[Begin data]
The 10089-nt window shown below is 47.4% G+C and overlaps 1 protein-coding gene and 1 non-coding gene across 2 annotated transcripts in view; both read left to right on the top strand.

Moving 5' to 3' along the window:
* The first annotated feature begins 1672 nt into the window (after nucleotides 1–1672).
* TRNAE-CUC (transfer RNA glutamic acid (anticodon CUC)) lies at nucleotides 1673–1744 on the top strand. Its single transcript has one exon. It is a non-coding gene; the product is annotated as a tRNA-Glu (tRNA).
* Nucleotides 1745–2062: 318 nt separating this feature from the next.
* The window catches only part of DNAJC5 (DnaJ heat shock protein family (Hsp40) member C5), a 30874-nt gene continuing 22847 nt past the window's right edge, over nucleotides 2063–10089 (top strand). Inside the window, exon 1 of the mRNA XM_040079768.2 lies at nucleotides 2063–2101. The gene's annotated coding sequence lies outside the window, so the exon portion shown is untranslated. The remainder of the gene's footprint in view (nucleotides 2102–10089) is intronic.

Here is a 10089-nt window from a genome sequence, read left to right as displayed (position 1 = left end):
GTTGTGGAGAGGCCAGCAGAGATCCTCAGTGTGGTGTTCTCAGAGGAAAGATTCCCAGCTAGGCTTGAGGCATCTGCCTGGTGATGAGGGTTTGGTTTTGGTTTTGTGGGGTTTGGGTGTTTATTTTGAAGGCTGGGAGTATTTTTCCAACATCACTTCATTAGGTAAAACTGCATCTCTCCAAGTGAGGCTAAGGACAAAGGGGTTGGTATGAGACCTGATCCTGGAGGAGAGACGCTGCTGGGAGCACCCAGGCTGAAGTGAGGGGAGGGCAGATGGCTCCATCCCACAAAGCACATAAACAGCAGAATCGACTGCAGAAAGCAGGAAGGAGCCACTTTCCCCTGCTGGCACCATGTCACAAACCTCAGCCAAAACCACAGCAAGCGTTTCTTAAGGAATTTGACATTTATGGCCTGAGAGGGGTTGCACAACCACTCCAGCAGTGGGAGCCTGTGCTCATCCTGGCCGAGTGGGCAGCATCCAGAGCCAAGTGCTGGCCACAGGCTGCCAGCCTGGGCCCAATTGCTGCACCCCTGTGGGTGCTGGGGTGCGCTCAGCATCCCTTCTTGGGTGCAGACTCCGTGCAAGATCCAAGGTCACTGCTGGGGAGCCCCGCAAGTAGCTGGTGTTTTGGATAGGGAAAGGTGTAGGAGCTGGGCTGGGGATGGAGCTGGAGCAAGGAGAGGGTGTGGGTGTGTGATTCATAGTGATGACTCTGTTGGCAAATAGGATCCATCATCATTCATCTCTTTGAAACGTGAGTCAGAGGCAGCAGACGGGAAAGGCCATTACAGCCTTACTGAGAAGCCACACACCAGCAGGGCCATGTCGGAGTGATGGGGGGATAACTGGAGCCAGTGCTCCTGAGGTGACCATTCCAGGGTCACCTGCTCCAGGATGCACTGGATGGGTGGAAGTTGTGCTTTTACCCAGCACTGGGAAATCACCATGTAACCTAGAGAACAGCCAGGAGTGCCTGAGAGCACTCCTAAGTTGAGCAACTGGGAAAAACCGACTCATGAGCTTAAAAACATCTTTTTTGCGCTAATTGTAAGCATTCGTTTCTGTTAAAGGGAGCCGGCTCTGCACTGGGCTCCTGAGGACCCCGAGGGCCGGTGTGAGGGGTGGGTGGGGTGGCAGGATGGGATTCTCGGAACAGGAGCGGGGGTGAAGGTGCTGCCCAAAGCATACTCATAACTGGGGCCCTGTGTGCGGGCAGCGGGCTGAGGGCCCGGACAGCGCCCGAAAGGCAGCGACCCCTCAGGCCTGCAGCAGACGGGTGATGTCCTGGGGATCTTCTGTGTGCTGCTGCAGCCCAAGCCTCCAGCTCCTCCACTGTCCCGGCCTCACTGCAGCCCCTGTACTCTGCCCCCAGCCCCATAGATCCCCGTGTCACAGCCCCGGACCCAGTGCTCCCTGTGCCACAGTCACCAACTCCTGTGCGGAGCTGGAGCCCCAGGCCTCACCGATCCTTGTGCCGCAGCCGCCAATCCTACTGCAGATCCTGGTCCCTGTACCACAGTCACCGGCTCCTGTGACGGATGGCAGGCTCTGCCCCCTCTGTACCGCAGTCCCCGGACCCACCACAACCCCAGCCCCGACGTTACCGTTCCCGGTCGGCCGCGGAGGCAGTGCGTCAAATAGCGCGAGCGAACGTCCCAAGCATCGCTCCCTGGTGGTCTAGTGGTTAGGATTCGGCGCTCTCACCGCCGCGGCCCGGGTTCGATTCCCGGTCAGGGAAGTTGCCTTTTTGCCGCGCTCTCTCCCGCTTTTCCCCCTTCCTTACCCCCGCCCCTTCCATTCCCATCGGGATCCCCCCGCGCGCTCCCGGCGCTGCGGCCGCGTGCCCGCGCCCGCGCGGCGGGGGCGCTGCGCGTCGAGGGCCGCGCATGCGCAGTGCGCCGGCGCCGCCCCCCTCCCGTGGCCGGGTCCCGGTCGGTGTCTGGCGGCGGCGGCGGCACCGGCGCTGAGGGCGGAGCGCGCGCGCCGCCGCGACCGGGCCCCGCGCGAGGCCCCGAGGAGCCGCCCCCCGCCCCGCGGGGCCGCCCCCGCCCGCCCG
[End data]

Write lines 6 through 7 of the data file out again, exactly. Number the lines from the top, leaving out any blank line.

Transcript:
* The window catches only part of DNAJC5 (DnaJ heat shock protein family (Hsp40) member C5), a 30874-nt gene continuing 22847 nt past the window's right edge, over nucleotides 2063–10089 (top strand). Inside the window, exon 1 of the mRNA XM_040079768.2 lies at nucleotides 2063–2101. The gene's annotated coding sequence lies outside the window, so the exon portion shown is untranslated. The remainder of the gene's footprint in view (nucleotides 2102–10089) is intronic.

Here is a 10089-nt window from a genome sequence, read left to right as displayed (position 1 = left end):